Once back on the ground level, we linked up with Sarah, and headed out to find the rest of the group, and move on to our next stop, the Landmine Museum.
We drove a short distance through the countryside to the Landmine Museum, a museum set up by a demining expert to showcase the horrors of the mines and other dangerous unexploded ordnance left over from the Vietnam War and Khmer Rouge eras. Most of the guides are amputees who were wounded during chance encounters with mines. Our guide (picture) was no exception. It was an educational experience, as one of the displays showed how difficult it is to see mines and booby traps when they are set up in the jungle. Tripwires, mines, old mortar and artillery shells, spikes...the Khmer Rouge especially were devious in their emplacement. Many times, if the victim wasn't simply blown up, he'd run into other deadly obstacles trying to escape.
After the mine exhibit, the group did a little shopping at the souvenir store (shirts to bring attention to demining activities), and I spent some time looking at a mural of life in 1976 ) and watching a small parcel of puppies. One poor little fellow barfed up his lunch as he sat in a Playskool type plastic wagon. As I watched, a little boy came along and began to torment the mother dog and babies as they were trying to eat. It sort of looked like the boy wanted some too...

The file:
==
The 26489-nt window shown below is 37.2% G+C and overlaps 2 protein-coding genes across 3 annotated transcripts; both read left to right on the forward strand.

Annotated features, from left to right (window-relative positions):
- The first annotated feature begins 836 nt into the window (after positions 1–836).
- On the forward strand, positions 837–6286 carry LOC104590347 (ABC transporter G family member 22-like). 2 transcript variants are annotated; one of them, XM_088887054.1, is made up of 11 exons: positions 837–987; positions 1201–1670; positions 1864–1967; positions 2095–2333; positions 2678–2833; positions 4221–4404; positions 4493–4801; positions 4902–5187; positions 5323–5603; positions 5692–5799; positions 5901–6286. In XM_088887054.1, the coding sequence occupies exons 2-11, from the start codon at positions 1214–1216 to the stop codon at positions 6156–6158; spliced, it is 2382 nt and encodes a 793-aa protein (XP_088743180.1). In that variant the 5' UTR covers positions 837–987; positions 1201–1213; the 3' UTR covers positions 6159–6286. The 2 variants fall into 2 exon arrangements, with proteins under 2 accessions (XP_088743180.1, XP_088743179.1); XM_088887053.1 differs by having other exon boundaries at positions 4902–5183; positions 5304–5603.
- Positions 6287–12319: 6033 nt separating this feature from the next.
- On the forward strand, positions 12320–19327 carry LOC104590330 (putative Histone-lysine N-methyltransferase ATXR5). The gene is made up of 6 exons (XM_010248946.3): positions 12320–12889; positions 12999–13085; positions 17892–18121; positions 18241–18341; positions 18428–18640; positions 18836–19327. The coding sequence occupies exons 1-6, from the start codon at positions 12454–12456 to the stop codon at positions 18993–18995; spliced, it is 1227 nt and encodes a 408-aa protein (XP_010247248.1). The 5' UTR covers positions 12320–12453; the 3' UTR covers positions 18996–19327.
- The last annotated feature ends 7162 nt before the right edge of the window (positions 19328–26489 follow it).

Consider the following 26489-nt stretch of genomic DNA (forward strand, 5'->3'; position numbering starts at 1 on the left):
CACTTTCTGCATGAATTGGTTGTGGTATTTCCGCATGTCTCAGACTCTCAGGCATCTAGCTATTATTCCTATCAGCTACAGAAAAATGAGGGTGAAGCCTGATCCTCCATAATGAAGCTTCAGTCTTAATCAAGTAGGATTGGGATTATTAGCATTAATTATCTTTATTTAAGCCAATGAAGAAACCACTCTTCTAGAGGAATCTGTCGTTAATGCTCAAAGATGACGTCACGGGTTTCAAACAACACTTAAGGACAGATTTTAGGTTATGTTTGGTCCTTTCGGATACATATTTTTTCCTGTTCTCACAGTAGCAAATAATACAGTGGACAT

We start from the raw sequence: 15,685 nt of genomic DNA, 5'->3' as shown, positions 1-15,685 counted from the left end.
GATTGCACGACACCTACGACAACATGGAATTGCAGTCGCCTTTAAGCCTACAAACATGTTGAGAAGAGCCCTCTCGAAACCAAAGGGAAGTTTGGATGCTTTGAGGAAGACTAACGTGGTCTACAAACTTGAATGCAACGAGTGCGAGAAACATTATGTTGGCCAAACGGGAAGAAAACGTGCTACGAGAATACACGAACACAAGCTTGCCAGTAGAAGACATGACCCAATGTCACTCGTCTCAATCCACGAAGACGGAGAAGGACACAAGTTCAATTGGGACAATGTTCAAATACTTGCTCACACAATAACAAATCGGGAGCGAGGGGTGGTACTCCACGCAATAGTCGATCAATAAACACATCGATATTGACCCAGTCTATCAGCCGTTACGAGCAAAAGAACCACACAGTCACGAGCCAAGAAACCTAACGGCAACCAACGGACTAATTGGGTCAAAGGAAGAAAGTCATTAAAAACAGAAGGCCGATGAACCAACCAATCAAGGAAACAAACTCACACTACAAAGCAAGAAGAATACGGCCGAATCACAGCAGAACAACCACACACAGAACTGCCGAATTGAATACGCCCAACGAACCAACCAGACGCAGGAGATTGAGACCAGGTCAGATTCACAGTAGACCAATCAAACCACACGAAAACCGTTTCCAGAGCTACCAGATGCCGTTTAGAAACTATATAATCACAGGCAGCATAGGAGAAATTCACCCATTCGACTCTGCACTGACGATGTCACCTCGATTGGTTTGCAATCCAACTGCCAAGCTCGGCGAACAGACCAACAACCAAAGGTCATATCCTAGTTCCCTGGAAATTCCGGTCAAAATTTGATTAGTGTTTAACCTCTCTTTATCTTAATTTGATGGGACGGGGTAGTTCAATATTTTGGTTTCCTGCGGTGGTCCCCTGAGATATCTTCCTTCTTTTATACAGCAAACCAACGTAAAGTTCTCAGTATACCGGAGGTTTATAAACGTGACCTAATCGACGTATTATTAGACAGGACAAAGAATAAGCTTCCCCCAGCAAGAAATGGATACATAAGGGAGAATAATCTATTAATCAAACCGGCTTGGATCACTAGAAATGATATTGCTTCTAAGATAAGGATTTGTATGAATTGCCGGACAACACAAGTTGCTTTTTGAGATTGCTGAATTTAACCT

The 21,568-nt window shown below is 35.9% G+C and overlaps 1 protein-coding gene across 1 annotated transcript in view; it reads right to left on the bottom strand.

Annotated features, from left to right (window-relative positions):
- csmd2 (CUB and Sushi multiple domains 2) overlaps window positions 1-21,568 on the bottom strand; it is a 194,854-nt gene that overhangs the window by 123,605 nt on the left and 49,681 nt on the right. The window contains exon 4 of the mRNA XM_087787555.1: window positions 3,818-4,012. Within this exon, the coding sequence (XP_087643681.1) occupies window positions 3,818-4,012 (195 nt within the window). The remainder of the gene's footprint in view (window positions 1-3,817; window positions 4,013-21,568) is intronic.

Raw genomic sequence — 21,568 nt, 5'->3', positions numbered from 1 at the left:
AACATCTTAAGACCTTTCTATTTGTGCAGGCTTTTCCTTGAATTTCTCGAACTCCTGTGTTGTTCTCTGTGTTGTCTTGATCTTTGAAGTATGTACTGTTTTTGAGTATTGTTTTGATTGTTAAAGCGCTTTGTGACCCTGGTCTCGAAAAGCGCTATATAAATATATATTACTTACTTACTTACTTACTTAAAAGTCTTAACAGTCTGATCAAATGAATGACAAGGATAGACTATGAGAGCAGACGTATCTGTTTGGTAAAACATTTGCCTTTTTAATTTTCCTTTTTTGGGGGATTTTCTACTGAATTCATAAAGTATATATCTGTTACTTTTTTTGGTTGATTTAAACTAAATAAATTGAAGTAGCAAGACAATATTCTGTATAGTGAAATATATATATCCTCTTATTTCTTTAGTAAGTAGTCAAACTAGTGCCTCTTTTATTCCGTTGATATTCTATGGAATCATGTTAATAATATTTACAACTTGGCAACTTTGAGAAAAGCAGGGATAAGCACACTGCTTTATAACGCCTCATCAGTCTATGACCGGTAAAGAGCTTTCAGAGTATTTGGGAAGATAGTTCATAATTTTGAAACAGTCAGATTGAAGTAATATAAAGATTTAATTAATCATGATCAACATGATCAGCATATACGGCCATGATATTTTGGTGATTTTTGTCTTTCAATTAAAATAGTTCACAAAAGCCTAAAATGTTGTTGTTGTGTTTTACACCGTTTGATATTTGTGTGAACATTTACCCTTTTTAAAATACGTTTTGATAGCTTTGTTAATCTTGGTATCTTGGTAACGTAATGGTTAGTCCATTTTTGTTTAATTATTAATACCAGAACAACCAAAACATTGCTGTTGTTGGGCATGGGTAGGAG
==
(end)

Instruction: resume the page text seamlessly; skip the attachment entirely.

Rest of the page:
Finally, we headed back to the guesthouse. We cleaned up and rested a bit before heading out for supper to the Temple Bar. I decided to try the Australian steak, thinking that a slab of grilled meat would be delicious. And, the slab of meat I got would have been delicious, had it been grilled. Instead, it looked to have been boiled...not quite what I expected. Still, it had been a long day, and we were all pretty hungry, so I didn't complain. Certainly, the price was right (about 4 dollars for the whole meal). After supper, we went to the trendy "Blue Pumpkin" coffee shop and relaxed a bit upstairs in their all white "looks like it should be in an Ipod commercial" room. It had beds along the sides that you could sit on, and according to Erik Trinidad of TGT2004, free wireless internet access. Not too bad. It was a nice end to a great day.